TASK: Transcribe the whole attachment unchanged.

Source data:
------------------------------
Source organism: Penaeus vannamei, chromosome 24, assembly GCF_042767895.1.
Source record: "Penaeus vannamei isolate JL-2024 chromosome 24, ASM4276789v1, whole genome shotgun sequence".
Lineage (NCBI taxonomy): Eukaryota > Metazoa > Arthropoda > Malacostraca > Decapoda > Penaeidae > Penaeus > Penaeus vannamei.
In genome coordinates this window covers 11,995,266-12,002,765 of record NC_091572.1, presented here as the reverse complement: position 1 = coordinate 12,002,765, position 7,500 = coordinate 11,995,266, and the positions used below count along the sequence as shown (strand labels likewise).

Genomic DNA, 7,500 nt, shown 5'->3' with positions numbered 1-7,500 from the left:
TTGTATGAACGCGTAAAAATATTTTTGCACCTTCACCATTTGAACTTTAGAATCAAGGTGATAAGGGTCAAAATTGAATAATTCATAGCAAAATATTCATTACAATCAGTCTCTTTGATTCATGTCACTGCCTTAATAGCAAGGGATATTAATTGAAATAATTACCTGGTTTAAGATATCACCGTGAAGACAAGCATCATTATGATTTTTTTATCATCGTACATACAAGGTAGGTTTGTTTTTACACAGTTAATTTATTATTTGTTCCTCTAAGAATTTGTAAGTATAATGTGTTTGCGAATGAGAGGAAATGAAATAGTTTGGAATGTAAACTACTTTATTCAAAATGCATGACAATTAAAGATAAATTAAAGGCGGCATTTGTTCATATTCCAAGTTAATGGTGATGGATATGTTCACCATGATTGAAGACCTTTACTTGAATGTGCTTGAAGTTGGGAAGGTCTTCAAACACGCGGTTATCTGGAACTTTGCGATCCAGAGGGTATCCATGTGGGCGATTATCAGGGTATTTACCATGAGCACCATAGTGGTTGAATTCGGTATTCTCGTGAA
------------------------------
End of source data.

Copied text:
Source organism: Penaeus vannamei, chromosome 24, assembly GCF_042767895.1.
Source record: "Penaeus vannamei isolate JL-2024 chromosome 24, ASM4276789v1, whole genome shotgun sequence".
Lineage (NCBI taxonomy): Eukaryota > Metazoa > Arthropoda > Malacostraca > Decapoda > Penaeidae > Penaeus > Penaeus vannamei.
In genome coordinates this window covers 11,995,266-12,002,765 of record NC_091572.1, presented here as the reverse complement: position 1 = coordinate 12,002,765, position 7,500 = coordinate 11,995,266, and the positions used below count along the sequence as shown (strand labels likewise).

Genomic DNA, 7,500 nt, shown 5'->3' with positions numbered 1-7,500 from the left:
TTGTATGAACGCGTAAAAATATTTTTGCACCTTCACCATTTGAACTTTAGAATCAAGGTGATAAGGGTCAAAATTGAATAATTCATAGCAAAATATTCATTACAATCAGTCTCTTTGATTCATGTCACTGCCTTAATAGCAAGGGATATTAATTGAAATAATTACCTGGTTTAAGATATCACCGTGAAGACAAGCATCATTATGATTTTTTTATCATCGTACATACAAGGTAGGTTTGTTTTTACACAGTTAATTTATTATTTGTTCCTCTAAGAATTTGTAAGTATAATGTGTTTGCGAATGAGAGGAAATGAAATAGTTTGGAATGTAAACTACTTTATTCAAAATGCATGACAATTAAAGATAAATTAAAGGCGGCATTTGTTCATATTCCAAGTTAATGGTGATGGATATGTTCACCATGATTGAAGACCTTTACTTGAATGTGCTTGAAGTTGGGAAGGTCTTCAAACACGCGGTTATCTGGAACTTTGCGATCCAGAGGGTATCCATGTGGGCGATTATCAGGGTATTTACCATGAGCACCATAGTGGTTGAATTCGGTATTCTCGTGAA